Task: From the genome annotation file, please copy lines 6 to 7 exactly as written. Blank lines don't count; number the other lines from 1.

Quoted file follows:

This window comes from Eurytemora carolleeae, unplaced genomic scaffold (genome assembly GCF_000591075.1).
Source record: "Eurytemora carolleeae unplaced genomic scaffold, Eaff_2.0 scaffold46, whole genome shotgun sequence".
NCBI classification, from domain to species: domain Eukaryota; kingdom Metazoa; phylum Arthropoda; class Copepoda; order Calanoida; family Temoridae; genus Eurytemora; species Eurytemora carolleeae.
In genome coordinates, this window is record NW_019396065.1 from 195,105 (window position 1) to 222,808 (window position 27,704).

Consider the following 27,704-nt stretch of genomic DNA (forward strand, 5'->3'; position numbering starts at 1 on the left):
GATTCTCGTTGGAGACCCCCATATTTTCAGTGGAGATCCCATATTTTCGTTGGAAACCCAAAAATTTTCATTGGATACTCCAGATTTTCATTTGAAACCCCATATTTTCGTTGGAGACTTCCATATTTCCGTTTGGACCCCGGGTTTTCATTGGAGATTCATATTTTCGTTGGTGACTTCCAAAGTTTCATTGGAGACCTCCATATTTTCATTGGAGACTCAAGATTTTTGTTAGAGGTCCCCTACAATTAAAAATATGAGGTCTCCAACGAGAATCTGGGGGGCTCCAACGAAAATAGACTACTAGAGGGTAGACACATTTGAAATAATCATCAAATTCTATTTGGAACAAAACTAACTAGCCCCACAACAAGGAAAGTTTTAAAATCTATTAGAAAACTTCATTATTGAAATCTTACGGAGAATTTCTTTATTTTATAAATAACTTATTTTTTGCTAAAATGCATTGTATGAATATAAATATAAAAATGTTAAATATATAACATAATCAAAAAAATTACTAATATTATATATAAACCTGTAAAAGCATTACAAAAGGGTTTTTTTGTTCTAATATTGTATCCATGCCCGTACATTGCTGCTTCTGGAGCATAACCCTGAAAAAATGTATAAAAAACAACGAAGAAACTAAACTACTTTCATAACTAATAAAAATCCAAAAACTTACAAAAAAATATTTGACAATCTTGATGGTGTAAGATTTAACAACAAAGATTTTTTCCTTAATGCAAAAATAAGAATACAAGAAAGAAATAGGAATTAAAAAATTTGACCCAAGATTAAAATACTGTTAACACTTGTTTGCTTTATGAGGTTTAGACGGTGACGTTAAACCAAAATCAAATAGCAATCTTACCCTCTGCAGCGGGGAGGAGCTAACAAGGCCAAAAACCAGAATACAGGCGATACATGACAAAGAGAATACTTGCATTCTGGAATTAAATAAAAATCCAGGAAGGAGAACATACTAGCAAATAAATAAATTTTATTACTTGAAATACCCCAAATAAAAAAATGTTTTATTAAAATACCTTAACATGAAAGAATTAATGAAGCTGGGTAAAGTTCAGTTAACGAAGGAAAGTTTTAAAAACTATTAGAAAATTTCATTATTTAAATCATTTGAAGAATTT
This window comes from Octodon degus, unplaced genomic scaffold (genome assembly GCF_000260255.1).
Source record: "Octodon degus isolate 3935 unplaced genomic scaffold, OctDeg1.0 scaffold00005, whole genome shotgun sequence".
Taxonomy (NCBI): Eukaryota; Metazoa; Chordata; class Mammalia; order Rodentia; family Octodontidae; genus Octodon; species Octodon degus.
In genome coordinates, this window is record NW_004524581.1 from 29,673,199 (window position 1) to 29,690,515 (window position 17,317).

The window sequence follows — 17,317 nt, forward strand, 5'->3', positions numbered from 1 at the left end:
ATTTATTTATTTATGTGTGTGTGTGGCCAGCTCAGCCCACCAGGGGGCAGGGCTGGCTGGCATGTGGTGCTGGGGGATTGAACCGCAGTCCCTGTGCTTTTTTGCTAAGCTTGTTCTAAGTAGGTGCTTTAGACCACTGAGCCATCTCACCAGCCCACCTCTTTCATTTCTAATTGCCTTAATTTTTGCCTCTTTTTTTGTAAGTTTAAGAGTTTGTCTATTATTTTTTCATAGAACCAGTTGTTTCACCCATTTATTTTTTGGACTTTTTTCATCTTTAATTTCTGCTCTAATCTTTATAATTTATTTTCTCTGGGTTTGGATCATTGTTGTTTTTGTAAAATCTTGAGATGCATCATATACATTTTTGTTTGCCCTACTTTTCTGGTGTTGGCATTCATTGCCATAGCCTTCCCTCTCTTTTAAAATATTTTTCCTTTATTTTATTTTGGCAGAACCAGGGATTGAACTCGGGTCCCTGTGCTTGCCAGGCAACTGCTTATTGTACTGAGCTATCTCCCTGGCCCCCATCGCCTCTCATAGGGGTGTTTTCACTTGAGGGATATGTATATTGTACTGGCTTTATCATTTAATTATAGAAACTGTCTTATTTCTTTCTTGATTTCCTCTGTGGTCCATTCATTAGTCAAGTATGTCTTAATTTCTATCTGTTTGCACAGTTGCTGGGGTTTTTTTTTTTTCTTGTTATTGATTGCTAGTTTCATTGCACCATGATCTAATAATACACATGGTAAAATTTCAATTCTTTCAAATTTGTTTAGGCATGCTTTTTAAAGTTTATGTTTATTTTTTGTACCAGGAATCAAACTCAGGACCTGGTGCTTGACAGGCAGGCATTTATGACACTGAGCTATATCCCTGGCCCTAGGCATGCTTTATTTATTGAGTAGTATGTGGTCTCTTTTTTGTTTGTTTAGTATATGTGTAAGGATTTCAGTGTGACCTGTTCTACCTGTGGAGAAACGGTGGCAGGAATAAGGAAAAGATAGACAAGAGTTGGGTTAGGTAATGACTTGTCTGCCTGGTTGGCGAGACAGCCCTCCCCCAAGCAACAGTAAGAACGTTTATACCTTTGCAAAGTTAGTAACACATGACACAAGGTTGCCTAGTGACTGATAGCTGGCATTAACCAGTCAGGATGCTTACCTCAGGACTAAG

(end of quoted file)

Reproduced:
GATTCTCGTTGGAGACCCCCATATTTTCAGTGGAGATCCCATATTTTCGTTGGAAACCCAAAAATTTTCATTGGATACTCCAGATTTTCATTTGAAACCCCATATTTTCGTTGGAGACTTCCATATTTCCGTTTGGACCCCGGGTTTTCATTGGAGATTCATATTTTCGTTGGTGACTTCCAAAGTTTCATTGGAGACCTCCATATTTTCATTGGAGACTCAAGATTTTTGTTAGAGGTCCCCTACAATTAAAAATATGAGGTCTCCAACGAGAATCTGGGGGGCTCCAACGAAAATAGACTACTAGAGGGTAGACACATTTGAAATAATCATCAAATTCTATTTGGAACAAAACTAACTAGCCCCACAACAAGGAAAGTTTTAAAATCTATTAGAAAACTTCATTATTGAAATCTTACGGAGAATTTCTTTATTTTATAAATAACTTATTTTTTGCTAAAATGCATTGTATGAATATAAATATAAAAATGTTAAATATATAACATAATCAAAAAAATTACTAATATTATATATAAACCTGTAAAAGCATTACAAAAGGGTTTTTTTGTTCTAATATTGTATCCATGCCCGTACATTGCTGCTTCTGGAGCATAACCCTGAAAAAATGTATAAAAAACAACGAAGAAACTAAACTACTTTCATAACTAATAAAAATCCAAAAACTTACAAAAAAATATTTGACAATCTTGATGGTGTAAGATTTAACAACAAAGATTTTTTCCTTAATGCAAAAATAAGAATACAAGAAAGAAATAGGAATTAAAAAATTTGACCCAAGATTAAAATACTGTTAACACTTGTTTGCTTTATGAGGTTTAGACGGTGACGTTAAACCAAAATCAAATAGCAATCTTACCCTCTGCAGCGGGGAGGAGCTAACAAGGCCAAAAACCAGAATACAGGCGATACATGACAAAGAGAATACTTGCATTCTGGAATTAAATAAAAATCCAGGAAGGAGAACATACTAGCAAATAAATAAATTTTATTACTTGAAATACCCCAAATAAAAAAATGTTTTATTAAAATACCTTAACATGAAAGAATTAATGAAGCTGGGTAAAGTTCAGTTAACGAAGGAAAGTTTTAAAAACTATTAGAAAATTTCATTATTTAAATCATTTGAAGAATTT
This window comes from Octodon degus, unplaced genomic scaffold (genome assembly GCF_000260255.1).